For 15 years, the University of Toronto’s Ethics Center has served as a focal point for research and discourse on ethical aspects of virtually every topic imaginable – from artificial intelligence to the COVID-19 pandemic.
Yet today’s ethics scholars do more than just look at new issues. They also question the very foundations of what many see as received wisdom.
“Working here has allowed me to appreciate how certain ethical issues have always been present, but are now receiving renewed attention,” says Amelia Eaton, a recent graduate of the Faculty of Arts and Sciences who spent last summer as a research assistant at the center. “People are exploring them in new ways. “
This is especially true for today’s undergraduates, who challenge long-held assumptions in areas such as race, gender, and environment. Eaton says that’s where she came up with the idea to host the Center for Ethics’ first-ever undergraduate research conference in July, titled “Ethics, Intersections, Reflections. ”
Now entering his first year of law school at Dalhousie University, Eaton recently graduated from Woodsworth College with a major in Ethics, Society and Law and a minor in Philosophy and Political Science. With a particular interest in prison research, a fascination with ethical issues prompted her to apply for a position at the Ethics Center as a work-study student during the last two years of her license.
There she promoted and organized events and worked on a number of important initiatives, including the Annotated Bibliography on AI Ethics – part of the center online companion to the Oxford Handbook of Ethics of AI – the centre’s range of podcasts and online newspapers, and its extensive collection of event videos available on its Youtube channel. She even started the Ethics Center TikTok Account.
“During her time at the center, Amelia made enormous contributions to all aspects of the centre’s intellectual life,” explains Markus Dubber, director of the Ethics Center. “She has taken full advantage of the opportunities and resources the center has to offer, and has even created new ones along the way.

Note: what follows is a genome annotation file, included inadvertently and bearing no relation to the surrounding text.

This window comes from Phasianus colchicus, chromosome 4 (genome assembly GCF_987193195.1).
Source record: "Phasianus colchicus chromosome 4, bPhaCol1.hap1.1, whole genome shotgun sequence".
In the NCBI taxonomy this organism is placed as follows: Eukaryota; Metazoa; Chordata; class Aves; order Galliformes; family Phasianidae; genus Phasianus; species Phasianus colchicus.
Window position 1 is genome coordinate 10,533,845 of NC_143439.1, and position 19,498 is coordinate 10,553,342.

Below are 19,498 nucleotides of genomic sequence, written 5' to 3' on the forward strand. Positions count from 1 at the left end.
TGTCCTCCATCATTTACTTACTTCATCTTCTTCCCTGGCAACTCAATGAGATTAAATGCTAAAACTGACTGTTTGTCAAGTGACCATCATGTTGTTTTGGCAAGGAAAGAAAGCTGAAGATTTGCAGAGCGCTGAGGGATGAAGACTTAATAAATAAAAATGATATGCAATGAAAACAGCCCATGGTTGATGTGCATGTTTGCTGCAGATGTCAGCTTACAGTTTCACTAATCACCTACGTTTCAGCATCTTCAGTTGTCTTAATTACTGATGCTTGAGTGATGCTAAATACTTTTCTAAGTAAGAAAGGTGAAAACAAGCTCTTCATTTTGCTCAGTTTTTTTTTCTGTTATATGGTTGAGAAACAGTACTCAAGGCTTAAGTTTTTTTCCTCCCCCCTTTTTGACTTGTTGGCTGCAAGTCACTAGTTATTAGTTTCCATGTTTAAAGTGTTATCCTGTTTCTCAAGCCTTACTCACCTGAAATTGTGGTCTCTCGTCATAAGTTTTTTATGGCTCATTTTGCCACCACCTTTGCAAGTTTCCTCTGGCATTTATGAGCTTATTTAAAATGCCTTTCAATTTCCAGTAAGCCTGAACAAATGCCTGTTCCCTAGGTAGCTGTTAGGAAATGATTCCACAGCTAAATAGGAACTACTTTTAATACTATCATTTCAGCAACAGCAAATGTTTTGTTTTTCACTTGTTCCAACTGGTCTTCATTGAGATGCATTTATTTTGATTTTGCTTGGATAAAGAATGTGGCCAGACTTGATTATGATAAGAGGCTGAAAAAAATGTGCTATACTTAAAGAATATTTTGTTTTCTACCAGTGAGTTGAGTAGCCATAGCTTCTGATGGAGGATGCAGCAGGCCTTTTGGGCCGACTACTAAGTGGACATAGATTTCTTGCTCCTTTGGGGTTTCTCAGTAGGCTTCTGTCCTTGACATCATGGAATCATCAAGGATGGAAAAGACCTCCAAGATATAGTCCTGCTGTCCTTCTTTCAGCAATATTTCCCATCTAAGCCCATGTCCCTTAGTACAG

“By working with other students and researchers at the center, she has become an integral part of the centre’s efforts to create an interdisciplinary research hub across the university and to engage the public on a wide range of issues of ethical importance. .
Eaton’s work-study program completed her studies in Ethics, Society, and Law, where she was encouraged to form a fresh ethical perspective on old and new ideas. She adds that Trinity College’s program has also equipped her with argumentation and deductive reasoning skills that will come in handy in law school.
Digging deep into ethical questions, however, requires discussion. During her early years at the University of Toronto, Eaton said she could easily meet this requirement with friends in cafes or pubs.
But the move to a virtual format during the pandemic made things more difficult. While “everyone was still so passionate about what they were looking for,” says Eaton, “the few people who were sticking around after the tutorial couldn’t continue chatting because everyone logged out of Zoom and had ended.”
The Ethics, Intersections and Reflections undergraduate conference helped fill the void. Through targeted advertising and word of mouth, Eaton narrowed down its conference nominees to six presenters with diverse backgrounds and expertise in everything from computer science and anthropology to religion and science. town planning.
“I didn’t want it to be 10 articles on Simone de Beauvoir or Plato,” she says. “I wanted presentations on topics that students discuss all the time – things are happening right now. We were also very clear in our call for applications that they did not need to be philosophy students. We have had an excellent response. There were so many submissions, it was difficult to pass them all. “
Presentations included a recent graduate Jeffrey Maexploring Indian twinning, and former student Bailey Irene Midori HoyThe presentation of on the relationship between intergenerational trauma and so-called “cursed” family inheritances. Tsitsi Macherera and Maliha Sarwar discussed surveillance and vaccine reluctance, respectively, while Alex Heyman and Ariel La Fayette take an innovative look at utilitarianism and religious experience.
What gratified Eaton most about the conference was the level of engagement it generated.
“The presenters weren’t just interested in showing their own work, but also making connections between what they were doing and what others were doing,” she says. “I know the students were able to develop connections that I didn’t necessarily expect.
Eaton says she looks forward to hosting more conferences as a law student and hopes her research initiative continues at the Center for Ethics – a place that has been central to her development as a thinker.
“I cannot stress enough the importance of having this center at the University of Toronto,” she said. “It shows that we can all talk about ethics – that we all have not only the capacity, but the obligation to ask normative questions about the various institutions in our society. I thought artificial intelligence was a technological problem, that prisons were a sociological problem, and surveillance was a political science problem. But ethics is what brings these topics together.
“It allows all disciplines to be in conversation with each other. “